Table of Contents:

2018:Staged Reading of an Original (OTOA) Script: Love in Space-Time 
2017: New Project Development
2016: Parkway Place: Our New Artistic Home
2015: New Visions, New Mission, New Horizons
2013-2014: O.REX Project Development
In August 2018, in conjunction with GF&CO's 6th Summer in Residence in Vermont
we were invited by NEXT STAGE ARTS PROJECT, in Putney, VT to perform a
staged reading, of our original (OTOA- based) performance project, open to the public.
Well attended, wonderfully performed, and enthusiastically well received, 
we also received a very nice article in The Reformer newspaper.
Here is the link: 

A sneak peak into our new project development

Recorded at our GF&CO residency in Vermont
August 2017


Parkway Place: Our New Artistic Home
As we settle into our new office & studio space in Brooklyn, GF&CO is energized to begin work on new performance projects. We're in the early stages of researching new material, welcoming new members, and exploring new formats for production. More to be revealed in the coming months...


Dear Friends & Colleagues,

We’ve been on a journey…


During the last 12 years that I have been developing and applying One-Thought-One-Action (OTOA) as a Professional Stage Director, the 8 years that I have been leading OTOA Workshops as Founder & Master teacher, and over the last 5 years that I have been running Gia Forakis & Company (GF&CO) as Artistic Director of a theater production company,   it’s become very clear that the same OTOA principles that bring clarity and enrichment to the staged event are just as meaningful when applied to individual and collective activities that take place off of the stage and outside of the rehearsal room.

As a result, this year we will take the first steps towards transforming GF&CO’s identity from being known as a Theater Production Company into being more solidly identified as a Studio-Lab for the OTOA technique.

Since the founding of GF&CO in 2011, again and again I have found myself brought up short when the only way forward was to “walk the OTOA walk”--one (increment of) thought and one (component of) of action at a time!  No matter what proverbial "hat" I was wearing, a daily OTOA practice became essential.

This journey of reflection, discovery, and confrontation, has led to a revitalizing new perspective, a dynamic new vision ,and a series of exhilarating new changes within GF&CO and OTOA, where our focus will be to link these two entities more directly into a studio-lab with a wider range of artistic foci. 

Where GF&CO began as a forum for engaging audiences with new avenues of theatre-making through the exploratory lens and innovative technique of OTOA, we now see it as a platform for engaging the public in a larger array of OTOA forums and practices.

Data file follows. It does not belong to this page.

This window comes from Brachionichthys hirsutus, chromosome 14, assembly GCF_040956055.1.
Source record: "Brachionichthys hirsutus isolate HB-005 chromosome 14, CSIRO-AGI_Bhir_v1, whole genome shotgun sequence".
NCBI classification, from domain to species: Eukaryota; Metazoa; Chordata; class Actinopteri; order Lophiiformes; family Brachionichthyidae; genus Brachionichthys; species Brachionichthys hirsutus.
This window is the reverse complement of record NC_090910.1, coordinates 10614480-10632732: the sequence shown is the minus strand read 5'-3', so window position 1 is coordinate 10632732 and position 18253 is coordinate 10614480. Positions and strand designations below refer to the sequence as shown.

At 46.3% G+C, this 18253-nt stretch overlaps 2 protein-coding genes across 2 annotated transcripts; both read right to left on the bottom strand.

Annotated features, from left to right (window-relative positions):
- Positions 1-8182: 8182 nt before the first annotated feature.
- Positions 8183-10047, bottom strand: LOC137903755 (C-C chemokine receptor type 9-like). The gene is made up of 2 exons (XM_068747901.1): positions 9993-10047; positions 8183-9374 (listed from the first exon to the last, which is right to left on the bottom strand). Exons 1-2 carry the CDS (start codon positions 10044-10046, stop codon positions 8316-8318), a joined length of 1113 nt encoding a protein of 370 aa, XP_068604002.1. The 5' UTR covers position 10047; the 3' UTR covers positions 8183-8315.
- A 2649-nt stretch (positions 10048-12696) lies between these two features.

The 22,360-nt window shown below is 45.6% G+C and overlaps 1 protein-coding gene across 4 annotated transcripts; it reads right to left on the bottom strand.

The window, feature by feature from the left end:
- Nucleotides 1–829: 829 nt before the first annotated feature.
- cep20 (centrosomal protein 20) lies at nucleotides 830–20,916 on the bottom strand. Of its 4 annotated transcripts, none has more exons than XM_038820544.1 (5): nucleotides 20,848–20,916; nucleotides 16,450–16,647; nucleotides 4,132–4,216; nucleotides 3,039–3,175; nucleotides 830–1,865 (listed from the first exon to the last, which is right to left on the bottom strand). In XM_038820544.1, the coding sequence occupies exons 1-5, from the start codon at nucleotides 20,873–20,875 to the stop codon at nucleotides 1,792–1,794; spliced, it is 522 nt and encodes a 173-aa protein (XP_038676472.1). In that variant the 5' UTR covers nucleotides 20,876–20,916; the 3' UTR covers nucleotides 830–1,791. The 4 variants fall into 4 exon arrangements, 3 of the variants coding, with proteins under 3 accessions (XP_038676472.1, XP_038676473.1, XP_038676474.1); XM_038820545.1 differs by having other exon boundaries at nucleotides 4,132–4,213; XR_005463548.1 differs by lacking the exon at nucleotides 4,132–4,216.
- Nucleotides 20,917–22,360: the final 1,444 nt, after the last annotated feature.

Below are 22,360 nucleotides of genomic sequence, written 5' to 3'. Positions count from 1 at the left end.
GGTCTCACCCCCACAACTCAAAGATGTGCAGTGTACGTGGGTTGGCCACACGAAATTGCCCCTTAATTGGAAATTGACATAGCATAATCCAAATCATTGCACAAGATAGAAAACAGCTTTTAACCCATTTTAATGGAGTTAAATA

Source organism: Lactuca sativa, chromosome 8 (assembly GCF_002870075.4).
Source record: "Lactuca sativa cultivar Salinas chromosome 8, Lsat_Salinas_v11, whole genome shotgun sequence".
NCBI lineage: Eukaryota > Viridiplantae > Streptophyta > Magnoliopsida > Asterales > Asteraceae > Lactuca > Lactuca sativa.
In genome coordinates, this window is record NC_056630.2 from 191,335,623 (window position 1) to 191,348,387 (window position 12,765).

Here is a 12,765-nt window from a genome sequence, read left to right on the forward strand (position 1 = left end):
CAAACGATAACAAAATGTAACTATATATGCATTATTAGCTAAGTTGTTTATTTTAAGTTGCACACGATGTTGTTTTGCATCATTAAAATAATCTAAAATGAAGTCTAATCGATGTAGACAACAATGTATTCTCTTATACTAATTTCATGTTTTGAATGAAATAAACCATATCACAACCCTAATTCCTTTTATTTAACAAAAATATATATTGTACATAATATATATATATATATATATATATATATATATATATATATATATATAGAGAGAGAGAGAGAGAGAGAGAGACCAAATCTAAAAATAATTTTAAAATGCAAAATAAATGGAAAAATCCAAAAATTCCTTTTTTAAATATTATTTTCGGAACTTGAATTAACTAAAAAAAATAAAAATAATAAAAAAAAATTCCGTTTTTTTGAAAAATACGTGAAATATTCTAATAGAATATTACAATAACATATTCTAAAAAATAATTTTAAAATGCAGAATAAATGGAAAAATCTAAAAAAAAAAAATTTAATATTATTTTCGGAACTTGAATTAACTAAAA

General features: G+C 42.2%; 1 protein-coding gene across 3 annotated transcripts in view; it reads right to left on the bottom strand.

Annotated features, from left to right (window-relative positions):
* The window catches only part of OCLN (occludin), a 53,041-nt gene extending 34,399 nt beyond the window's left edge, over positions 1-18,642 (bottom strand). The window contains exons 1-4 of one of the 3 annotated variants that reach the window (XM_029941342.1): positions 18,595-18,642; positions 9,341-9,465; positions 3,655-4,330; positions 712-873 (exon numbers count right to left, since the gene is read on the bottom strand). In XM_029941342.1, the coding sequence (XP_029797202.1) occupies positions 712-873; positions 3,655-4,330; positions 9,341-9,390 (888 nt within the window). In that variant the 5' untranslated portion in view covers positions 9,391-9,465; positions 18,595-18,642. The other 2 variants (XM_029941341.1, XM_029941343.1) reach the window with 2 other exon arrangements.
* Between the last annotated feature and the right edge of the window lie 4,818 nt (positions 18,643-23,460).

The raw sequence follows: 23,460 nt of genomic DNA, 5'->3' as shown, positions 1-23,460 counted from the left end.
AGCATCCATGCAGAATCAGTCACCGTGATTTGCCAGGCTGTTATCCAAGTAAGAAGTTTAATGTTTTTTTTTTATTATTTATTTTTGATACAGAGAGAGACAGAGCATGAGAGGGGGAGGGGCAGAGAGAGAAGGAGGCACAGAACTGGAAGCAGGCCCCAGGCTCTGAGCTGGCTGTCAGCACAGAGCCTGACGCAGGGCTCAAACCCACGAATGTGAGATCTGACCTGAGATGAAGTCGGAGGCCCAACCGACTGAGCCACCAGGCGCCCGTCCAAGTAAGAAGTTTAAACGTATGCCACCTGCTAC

Where OTOA began as a technique for enriching the tools and techniques of performers and directors for a more physically engaged mode of story-telling, we now see a broader scope of OTOA applications.

In these ways we see a more vital way to serve our community (and to expand our network) by sharing what we think is one of our most valuable commodities: the OTOA technique.

GF&CO members, past and present, have found the principles of OTOA to be fundamental tools for enhancing their craft as well as a versatile perspective for: maintaining longevity in their field, pragmatic administrative application, untangling professional, personal or artistic road-blocks, and as a basic support for the daily discipline of a creative practice in any field and for any enterprise.

We have been developing new workshops that bring the wider range of benefits found in the principles of OTOA into a curriculum of Creative Life Practice studies.

OTOA's practice of incremental thought and action is the preliminary step that manages all our goals, no matter what the project, big or small, quotidian or visionary.

OTOA has been the central operating principle behind GF&CO, artistically and administratively, since its inception. And in an age where multi-tasking challenges our depth of attention and the enrichment of our connections, we see that OTOA is the best 'product' we have to offer to the public and to one another."

 - Gia Forakis,  Brooklyn, NY, March, 2016


GF&CO is in the process of developing our
Much Anticipated Production


~ The Original Murder Mystery ~
A brand new translation of Sophocles' Oedipus Rex,
re-envisioned by Gia Forakis as a Greek-Noir Classic*

This site-specific project will take place in an NYC nightclub,
designed as a full-immersion experience!

Audiences will be seated at nightclub tables as this legendary drama unfolds around them and as the entire nightclub is transformed into the world of 1940’s Film Noir.  In O.REX, Oedipus is no longer a royal king, but underworld "Kingpin" of a fashionable nightclub. Audiences are invited to come dressed in black & white, drinks are served to prevent symptoms of The Plague, and Choral Odes --re-invented as period ballads-- become the acts on the nightclub stage as live music and song, plus original cinematic underscoring  enhance this gripping drama of the original murder mystery!

*Greek-Noir: a hybrid of Greek Tragedy + American Film Noir a new genre coined by Gia Forakis



It is believed that Sophocles first produced Oedipus Rex in Athens around 430 B.C.

Summary: In order to save the city of Thebes from plague Oedipus sets out to solve the mysterious murder of the former leader, Laius. Through his investigation Oedipus discovers that he is not only the son of Laius but also his murderer, and that his wife, Jocasta, is also his mother. Disgraced and debased, Jocasta hangs herself and Oedipus blinds himselleaving Thebes in exile.